Monday, October 5, 2009
Fasting: Why and How?
Does fasting really accomplish anything? Didn’t Jesus rebuke people for fasting?
God made us with a body and a spirit. We are physical and spiritual beings. Jesus commanded us to worship “in spirit,” but does this mean our bodies are inconsequential to spiritual life? The Bible tells us the opposite. Those who receive the Holy Spirit become temples of God. That is, God comes to dwell in our bodies. For this reason, St. Paul tells us, “Glorify God in your body.” Jesus died for us not to free us from our bodies, but to free us in our bodies. St. Paul says, “Let not sin therefore reign in your mortal bodies…”
Jesus’ perfect sacrifice involved both his body and his spirit. He laid down his flesh and submitted his spirit. Following Jesus’ example, St. Paul tells us to “present our bodies as living sacrifices, holy and acceptable to God, which is our spiritual act of worship.” Our bodily action is spiritual worship, according to St. Paul. This, of course, does not mean we can merely offer our bodies apart from our spirits, for we cannot divide the human person. Rather, it means we must offer our entire being to God – body and soul – just as Jesus Himself did. St. Paul even goes so far as to say that our “bodies are members of Christ.” We glorify or deny the Lord with our bodies.
Jesus gave instructions for those who fast. He did not state, “if you fast…” but “when you fast…” Jesus’ rebuke comes for those who fast for the wrong reasons. Jesus was not rebuking the outward action but the inward motivation of these people. We must fast not to be seen by men, but to offer ourselves as living sacrifices to God.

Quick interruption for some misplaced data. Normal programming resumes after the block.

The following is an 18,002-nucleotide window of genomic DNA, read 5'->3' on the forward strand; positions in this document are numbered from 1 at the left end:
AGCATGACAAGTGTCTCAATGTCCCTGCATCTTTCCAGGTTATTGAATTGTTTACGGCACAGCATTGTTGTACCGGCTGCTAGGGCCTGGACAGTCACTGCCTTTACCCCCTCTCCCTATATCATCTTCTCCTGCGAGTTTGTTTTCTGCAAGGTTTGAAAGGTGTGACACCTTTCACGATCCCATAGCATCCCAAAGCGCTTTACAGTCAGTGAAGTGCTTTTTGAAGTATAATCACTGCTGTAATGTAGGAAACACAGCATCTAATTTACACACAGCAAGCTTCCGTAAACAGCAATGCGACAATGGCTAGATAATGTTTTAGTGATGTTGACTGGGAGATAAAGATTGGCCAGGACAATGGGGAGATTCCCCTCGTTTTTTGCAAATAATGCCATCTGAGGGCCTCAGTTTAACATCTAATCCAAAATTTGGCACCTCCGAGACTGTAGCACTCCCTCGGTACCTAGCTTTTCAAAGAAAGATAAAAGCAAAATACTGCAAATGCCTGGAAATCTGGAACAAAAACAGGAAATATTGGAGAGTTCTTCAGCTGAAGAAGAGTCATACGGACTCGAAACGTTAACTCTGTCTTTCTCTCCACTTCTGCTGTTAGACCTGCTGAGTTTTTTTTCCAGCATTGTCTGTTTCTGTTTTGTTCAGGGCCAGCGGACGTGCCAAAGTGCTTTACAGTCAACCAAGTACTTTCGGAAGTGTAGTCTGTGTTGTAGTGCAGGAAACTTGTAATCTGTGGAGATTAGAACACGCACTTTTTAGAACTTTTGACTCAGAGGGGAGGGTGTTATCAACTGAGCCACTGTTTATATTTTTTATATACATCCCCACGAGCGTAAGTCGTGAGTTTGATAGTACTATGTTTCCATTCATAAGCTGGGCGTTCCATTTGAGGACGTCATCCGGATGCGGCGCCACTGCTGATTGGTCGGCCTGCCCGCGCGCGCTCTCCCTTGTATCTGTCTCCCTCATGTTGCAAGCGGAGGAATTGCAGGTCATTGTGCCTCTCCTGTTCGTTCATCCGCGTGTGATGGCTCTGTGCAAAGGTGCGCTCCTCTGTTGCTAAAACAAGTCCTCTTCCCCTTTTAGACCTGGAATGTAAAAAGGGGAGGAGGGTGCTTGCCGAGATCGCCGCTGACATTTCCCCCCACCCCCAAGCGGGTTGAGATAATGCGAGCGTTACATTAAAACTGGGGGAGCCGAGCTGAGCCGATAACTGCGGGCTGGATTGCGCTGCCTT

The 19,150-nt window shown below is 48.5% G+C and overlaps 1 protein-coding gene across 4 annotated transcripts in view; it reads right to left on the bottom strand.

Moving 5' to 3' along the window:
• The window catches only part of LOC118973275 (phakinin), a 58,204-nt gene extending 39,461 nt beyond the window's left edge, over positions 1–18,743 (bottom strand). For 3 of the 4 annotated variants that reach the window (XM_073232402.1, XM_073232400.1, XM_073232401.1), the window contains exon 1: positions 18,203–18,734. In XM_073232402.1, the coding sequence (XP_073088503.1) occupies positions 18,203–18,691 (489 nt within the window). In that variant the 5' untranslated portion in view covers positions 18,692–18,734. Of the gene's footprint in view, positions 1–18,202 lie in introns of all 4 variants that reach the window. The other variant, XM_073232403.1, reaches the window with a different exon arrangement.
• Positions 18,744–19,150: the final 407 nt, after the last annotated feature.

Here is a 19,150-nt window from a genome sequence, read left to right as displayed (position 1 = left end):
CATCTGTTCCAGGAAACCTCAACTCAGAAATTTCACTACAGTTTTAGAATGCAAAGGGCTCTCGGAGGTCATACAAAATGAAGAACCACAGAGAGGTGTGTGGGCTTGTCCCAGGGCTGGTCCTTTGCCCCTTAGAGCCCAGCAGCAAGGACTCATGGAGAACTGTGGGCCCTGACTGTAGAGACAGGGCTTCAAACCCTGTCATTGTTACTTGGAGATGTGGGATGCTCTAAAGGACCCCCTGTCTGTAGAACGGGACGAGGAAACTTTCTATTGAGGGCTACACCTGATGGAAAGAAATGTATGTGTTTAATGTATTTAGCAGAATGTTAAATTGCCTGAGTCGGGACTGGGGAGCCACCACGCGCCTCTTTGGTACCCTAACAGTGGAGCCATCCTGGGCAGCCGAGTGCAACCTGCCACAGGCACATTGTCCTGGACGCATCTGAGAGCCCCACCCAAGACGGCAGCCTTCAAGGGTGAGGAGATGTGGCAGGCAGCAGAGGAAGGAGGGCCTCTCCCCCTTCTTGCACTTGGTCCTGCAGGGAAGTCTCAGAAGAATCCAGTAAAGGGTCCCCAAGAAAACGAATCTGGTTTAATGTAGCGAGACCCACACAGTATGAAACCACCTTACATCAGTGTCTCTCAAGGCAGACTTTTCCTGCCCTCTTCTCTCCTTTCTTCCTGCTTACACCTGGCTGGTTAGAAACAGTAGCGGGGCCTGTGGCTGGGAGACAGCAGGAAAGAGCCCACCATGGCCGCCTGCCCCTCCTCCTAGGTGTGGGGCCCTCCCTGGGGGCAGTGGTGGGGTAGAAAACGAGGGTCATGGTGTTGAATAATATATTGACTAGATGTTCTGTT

Fasting is so important for Christians that we learn some prayers must be accompanied by fasting. In the Gospel we learn that the prayers of Apostles were not effective in one instance. Upon questioning Jesus, he told them, “Some demons can only be driven out by prayer and fasting.”
The Gospel also shows us that Jesus himself fasted. As our ultimate model in everything we do, we must not take his fasting lightly. As we strengthen our wills through sacrifices, we are able to strengthen our spirits as well.
How then should I fast? There are many ways to fast. You can have only bread and water for a day. You can fast from sun-up to sundown. You can skip a meal. You can make small sacrifices within a meal – give up butter, salt, cream in your coffee, or your favorite snack for the day. If your health is not great or fasting would prevent you from attending your needs, you can fast in other ways. Give up the Internet, TV, or your phone for a day. Sacrifice listening to the radio or chewing gum. The point in all these activities is not merely to do them, but to do them from the heart. If we make give up some sort of pleasure, such as eating, we make a prayer of body and spirit. Our difficulties, sacrifices, and sufferings can be joined to the prayer and perfect sacrifice of Christ, who offered himself to the Father in the Holy Spirit. Friday is a particularly powerful day to fast, as it is the day Jesus offered the ultimate sacrifice. Our sacrifices can have meaning because they are joined to the Ultimate meaning – Christ crucified and resurrected. With Jesus, who sacrificed his body, we can say, “Father, into your hands I commend my spirit.”
Posted by eleanor at 9:05 PM